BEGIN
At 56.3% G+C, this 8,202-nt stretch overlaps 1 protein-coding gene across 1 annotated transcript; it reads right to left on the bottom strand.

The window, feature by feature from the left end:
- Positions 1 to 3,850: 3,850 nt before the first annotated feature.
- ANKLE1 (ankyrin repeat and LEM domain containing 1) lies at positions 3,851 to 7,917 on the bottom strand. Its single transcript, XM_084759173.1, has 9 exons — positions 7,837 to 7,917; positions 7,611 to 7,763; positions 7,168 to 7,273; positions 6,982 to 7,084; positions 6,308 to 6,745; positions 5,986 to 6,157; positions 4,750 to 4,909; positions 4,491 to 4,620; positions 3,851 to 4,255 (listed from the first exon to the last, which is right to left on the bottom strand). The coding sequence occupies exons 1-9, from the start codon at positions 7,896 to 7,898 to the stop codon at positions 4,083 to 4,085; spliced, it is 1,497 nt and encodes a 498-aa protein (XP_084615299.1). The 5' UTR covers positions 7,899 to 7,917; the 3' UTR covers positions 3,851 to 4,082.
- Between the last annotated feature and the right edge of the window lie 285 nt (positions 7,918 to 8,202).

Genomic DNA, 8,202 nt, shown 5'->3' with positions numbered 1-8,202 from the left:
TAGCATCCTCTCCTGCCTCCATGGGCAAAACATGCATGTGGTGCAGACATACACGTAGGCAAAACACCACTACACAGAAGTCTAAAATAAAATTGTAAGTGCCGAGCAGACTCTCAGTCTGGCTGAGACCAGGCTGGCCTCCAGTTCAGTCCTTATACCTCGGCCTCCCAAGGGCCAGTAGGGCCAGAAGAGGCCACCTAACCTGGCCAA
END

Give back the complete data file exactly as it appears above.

At 56.3% G+C, this 8,202-nt stretch overlaps 1 protein-coding gene across 1 annotated transcript; it reads right to left on the bottom strand.

The window, feature by feature from the left end:
- Positions 1 to 3,850: 3,850 nt before the first annotated feature.
- ANKLE1 (ankyrin repeat and LEM domain containing 1) lies at positions 3,851 to 7,917 on the bottom strand. Its single transcript, XM_084759173.1, has 9 exons — positions 7,837 to 7,917; positions 7,611 to 7,763; positions 7,168 to 7,273; positions 6,982 to 7,084; positions 6,308 to 6,745; positions 5,986 to 6,157; positions 4,750 to 4,909; positions 4,491 to 4,620; positions 3,851 to 4,255 (listed from the first exon to the last, which is right to left on the bottom strand). The coding sequence occupies exons 1-9, from the start codon at positions 7,896 to 7,898 to the stop codon at positions 4,083 to 4,085; spliced, it is 1,497 nt and encodes a 498-aa protein (XP_084615299.1). The 5' UTR covers positions 7,899 to 7,917; the 3' UTR covers positions 3,851 to 4,082.
- Between the last annotated feature and the right edge of the window lie 285 nt (positions 7,918 to 8,202).

Genomic DNA, 8,202 nt, shown 5'->3' with positions numbered 1-8,202 from the left:
TAGCATCCTCTCCTGCCTCCATGGGCAAAACATGCATGTGGTGCAGACATACACGTAGGCAAAACACCACTACACAGAAGTCTAAAATAAAATTGTAAGTGCCGAGCAGACTCTCAGTCTGGCTGAGACCAGGCTGGCCTCCAGTTCAGTCCTTATACCTCGGCCTCCCAAGGGCCAGTAGGGCCAGAAGAGGCCACCTAACCTGGCCAA